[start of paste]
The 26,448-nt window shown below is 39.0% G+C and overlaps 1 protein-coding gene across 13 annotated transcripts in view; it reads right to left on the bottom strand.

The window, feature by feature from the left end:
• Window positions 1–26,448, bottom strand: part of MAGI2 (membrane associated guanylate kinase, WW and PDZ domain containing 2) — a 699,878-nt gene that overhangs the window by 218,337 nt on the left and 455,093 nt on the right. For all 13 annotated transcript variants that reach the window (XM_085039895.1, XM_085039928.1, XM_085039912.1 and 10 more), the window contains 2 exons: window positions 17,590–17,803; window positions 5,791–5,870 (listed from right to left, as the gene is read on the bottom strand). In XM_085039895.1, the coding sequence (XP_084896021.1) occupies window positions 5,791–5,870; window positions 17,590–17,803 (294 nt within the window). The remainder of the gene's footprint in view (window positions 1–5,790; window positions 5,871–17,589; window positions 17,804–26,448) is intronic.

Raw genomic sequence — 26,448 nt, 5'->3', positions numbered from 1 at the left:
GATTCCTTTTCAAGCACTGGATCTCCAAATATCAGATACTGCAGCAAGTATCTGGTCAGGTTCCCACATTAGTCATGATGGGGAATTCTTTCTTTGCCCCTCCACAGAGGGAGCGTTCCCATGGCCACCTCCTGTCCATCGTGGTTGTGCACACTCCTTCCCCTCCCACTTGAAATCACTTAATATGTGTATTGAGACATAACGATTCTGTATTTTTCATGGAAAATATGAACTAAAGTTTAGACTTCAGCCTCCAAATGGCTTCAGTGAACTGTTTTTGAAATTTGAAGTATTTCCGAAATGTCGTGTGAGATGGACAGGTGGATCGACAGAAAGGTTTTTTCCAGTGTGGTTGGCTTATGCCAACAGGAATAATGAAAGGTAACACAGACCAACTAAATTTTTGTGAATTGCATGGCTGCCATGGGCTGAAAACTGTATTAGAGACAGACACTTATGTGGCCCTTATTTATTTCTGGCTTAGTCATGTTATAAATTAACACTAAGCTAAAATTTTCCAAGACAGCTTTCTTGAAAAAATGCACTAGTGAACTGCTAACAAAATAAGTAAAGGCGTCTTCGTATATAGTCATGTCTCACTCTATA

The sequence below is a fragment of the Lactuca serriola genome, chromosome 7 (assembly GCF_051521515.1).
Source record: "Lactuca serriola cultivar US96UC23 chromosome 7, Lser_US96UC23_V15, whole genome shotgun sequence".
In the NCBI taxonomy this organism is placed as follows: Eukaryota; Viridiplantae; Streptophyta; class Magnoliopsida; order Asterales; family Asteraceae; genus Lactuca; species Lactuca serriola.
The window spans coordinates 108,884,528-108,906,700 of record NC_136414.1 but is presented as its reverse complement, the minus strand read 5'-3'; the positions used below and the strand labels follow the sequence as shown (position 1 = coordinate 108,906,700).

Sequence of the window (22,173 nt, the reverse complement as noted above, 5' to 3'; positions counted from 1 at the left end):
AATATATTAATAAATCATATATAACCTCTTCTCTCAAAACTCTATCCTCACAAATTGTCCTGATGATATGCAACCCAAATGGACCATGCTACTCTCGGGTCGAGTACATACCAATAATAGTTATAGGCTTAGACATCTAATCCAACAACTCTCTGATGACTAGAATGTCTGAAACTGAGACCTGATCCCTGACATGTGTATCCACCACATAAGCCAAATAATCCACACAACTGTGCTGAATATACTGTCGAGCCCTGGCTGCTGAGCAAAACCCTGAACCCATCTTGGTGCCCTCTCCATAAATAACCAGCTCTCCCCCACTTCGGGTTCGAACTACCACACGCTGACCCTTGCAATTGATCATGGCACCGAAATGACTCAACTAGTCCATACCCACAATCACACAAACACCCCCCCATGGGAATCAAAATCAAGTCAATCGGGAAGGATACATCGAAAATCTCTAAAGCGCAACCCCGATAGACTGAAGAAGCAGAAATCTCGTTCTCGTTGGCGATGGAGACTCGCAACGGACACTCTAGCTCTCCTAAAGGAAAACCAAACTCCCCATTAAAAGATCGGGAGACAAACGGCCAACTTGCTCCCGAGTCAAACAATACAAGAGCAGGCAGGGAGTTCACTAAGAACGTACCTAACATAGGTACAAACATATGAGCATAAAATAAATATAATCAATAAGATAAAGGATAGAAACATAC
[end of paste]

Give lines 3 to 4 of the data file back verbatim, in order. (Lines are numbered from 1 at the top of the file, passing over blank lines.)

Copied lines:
• Window positions 1–26,448, bottom strand: part of MAGI2 (membrane associated guanylate kinase, WW and PDZ domain containing 2) — a 699,878-nt gene that overhangs the window by 218,337 nt on the left and 455,093 nt on the right. For all 13 annotated transcript variants that reach the window (XM_085039895.1, XM_085039928.1, XM_085039912.1 and 10 more), the window contains 2 exons: window positions 17,590–17,803; window positions 5,791–5,870 (listed from right to left, as the gene is read on the bottom strand). In XM_085039895.1, the coding sequence (XP_084896021.1) occupies window positions 5,791–5,870; window positions 17,590–17,803 (294 nt within the window). The remainder of the gene's footprint in view (window positions 1–5,790; window positions 5,871–17,589; window positions 17,804–26,448) is intronic.

Raw genomic sequence — 26,448 nt, 5'->3', positions numbered from 1 at the left: